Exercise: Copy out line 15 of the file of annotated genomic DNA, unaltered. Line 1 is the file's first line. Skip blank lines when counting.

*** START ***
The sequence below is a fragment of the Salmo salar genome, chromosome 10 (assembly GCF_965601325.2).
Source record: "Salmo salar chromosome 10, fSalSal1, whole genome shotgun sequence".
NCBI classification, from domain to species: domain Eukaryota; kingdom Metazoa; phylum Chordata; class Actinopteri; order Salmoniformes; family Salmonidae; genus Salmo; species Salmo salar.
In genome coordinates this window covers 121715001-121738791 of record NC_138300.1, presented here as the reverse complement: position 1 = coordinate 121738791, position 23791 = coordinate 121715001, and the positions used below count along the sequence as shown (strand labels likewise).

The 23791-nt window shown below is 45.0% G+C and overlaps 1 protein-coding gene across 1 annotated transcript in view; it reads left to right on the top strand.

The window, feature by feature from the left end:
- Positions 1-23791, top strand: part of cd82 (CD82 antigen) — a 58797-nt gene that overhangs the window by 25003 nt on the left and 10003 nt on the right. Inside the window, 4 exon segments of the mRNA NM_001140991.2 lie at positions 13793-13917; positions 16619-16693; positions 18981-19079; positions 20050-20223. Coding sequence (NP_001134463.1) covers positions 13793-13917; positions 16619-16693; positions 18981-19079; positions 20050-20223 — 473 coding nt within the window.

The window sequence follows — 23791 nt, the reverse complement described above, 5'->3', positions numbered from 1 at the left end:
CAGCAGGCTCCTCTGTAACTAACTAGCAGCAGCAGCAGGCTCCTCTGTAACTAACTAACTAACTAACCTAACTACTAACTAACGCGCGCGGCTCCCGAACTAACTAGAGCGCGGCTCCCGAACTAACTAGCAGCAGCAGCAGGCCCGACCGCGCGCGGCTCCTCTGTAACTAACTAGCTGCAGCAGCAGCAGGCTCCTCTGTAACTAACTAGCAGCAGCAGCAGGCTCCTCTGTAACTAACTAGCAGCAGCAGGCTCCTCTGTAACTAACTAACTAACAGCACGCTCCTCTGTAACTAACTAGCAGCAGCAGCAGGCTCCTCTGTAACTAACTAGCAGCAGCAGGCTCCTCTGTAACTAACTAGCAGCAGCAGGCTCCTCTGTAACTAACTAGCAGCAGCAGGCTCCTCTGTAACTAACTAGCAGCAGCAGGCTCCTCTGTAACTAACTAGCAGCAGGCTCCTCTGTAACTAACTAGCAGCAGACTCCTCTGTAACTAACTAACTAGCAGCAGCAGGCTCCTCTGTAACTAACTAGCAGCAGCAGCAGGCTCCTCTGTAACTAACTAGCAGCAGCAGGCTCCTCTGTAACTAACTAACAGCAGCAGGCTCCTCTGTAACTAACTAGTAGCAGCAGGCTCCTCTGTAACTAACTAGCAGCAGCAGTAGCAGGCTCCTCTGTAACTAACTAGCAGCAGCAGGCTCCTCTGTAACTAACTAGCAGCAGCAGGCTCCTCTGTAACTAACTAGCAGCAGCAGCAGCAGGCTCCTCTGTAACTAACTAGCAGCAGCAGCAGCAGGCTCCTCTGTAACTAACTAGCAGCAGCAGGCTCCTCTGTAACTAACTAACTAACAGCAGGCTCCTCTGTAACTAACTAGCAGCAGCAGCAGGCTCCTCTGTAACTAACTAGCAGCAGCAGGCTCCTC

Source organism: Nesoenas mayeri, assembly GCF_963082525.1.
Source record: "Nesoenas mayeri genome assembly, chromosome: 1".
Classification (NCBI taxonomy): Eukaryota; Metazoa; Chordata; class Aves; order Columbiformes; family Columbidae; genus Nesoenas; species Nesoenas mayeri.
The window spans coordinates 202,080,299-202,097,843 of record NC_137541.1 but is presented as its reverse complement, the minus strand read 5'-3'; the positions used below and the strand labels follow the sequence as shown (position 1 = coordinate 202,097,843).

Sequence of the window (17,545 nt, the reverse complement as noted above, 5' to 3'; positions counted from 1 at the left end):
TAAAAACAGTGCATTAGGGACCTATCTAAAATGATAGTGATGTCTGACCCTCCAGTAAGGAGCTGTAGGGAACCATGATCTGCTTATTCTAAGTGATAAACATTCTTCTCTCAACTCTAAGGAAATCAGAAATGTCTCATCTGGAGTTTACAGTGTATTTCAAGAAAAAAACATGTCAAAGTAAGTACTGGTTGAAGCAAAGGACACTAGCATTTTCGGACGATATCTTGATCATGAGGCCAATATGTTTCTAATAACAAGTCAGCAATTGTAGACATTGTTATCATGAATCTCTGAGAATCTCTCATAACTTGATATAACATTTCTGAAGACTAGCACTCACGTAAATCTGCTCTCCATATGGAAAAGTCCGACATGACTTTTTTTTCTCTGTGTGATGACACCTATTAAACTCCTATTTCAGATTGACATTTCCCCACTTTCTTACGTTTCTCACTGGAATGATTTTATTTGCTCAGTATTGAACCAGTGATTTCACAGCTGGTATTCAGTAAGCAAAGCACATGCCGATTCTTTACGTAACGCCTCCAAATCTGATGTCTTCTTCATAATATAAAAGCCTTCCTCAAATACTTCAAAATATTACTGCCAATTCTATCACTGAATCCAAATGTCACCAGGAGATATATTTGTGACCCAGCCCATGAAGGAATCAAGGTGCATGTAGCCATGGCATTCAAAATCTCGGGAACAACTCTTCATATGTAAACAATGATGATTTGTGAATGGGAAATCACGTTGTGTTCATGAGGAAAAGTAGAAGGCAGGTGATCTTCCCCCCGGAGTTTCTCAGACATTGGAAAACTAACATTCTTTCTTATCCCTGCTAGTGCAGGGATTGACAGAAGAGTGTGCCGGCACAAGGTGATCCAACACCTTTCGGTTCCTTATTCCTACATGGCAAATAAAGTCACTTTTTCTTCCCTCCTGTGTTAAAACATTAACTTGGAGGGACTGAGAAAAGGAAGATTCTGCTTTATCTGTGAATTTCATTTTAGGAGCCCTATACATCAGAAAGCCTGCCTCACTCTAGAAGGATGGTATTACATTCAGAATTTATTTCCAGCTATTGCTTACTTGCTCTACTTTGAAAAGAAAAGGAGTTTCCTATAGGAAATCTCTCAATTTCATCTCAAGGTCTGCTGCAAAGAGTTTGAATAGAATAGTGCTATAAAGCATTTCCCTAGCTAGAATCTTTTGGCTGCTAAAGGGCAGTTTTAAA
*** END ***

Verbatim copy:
TAAAAACAGTGCATTAGGGACCTATCTAAAATGATAGTGATGTCTGACCCTCCAGTAAGGAGCTGTAGGGAACCATGATCTGCTTATTCTAAGTGATAAACATTCTTCTCTCAACTCTAAGGAAATCAGAAATGTCTCATCTGGAGTTTACAGTGTATTTCAAGAAAAAAACATGTCAAAGTAAGTACTGGTTGAAGCAAAGGACACTAGCATTTTCGGACGATATCTTGATCATGAGGCCAATATGTTTCTAATAACAAGTCAGCAATTGTAGACATTGTTATCATGAATCTCTGAGAATCTCTCATAACTTGATATAACATTTCTGAAGACTAGCACTCACGTAAATCTGCTCTCCATATGGAAAAGTCCGACATGACTTTTTTTTCTCTGTGTGATGACACCTATTAAACTCCTATTTCAGATTGACATTTCCCCACTTTCTTACGTTTCTCACTGGAATGATTTTATTTGCTCAGTATTGAACCAGTGATTTCACAGCTGGTATTCAGTAAGCAAAGCACATGCCGATTCTTTACGTAACGCCTCCAAATCTGATGTCTTCTTCATAATATAAAAGCCTTCCTCAAATACTTCAAAATATTACTGCCAATTCTATCACTGAATCCAAATGTCACCAGGAGATATATTTGTGACCCAGCCCATGAAGGAATCAAGGTGCATGTAGCCATGGCATTCAAAATCTCGGGAACAACTCTTCATATGTAAACAATGATGATTTGTGAATGGGAAATCACGTTGTGTTCATGAGGAAAAGTAGAAGGCAGGTGATCTTCCCCCCGGAGTTTCTCAGACATTGGAAAACTAACATTCTTTCTTATCCCTGCTAGTGCAGGGATTGACAGAAGAGTGTGCCGGCACAAGGTGATCCAACACCTTTCGGTTCCTTATTCCTACATGGCAAATAAAGTCACTTTTTCTTCCCTCCTGTGTTAAAACATTAACTTGGAGGGACTGAGAAAAGGAAGATTCTGCTTTATCTGTGAATTTCATTTTAGGAGCCCTATACATCAGAAAGCCTGCCTCACTCTAGAAGGATGGTATTACATTCAGAATTTATTTCCAGCTATTGCTTACTTGCTCTACTTTGAAAAGAAAAGGAGTTTCCTATAGGAAATCTCTCAATTTCATCTCAAGGTCTGCTGCAAAGAGTTTGAATAGAATAGTGCTATAAAGCATTTCCCTAGCTAGAATCTTTTGGCTGCTAAAGGGCAGTTTTAAA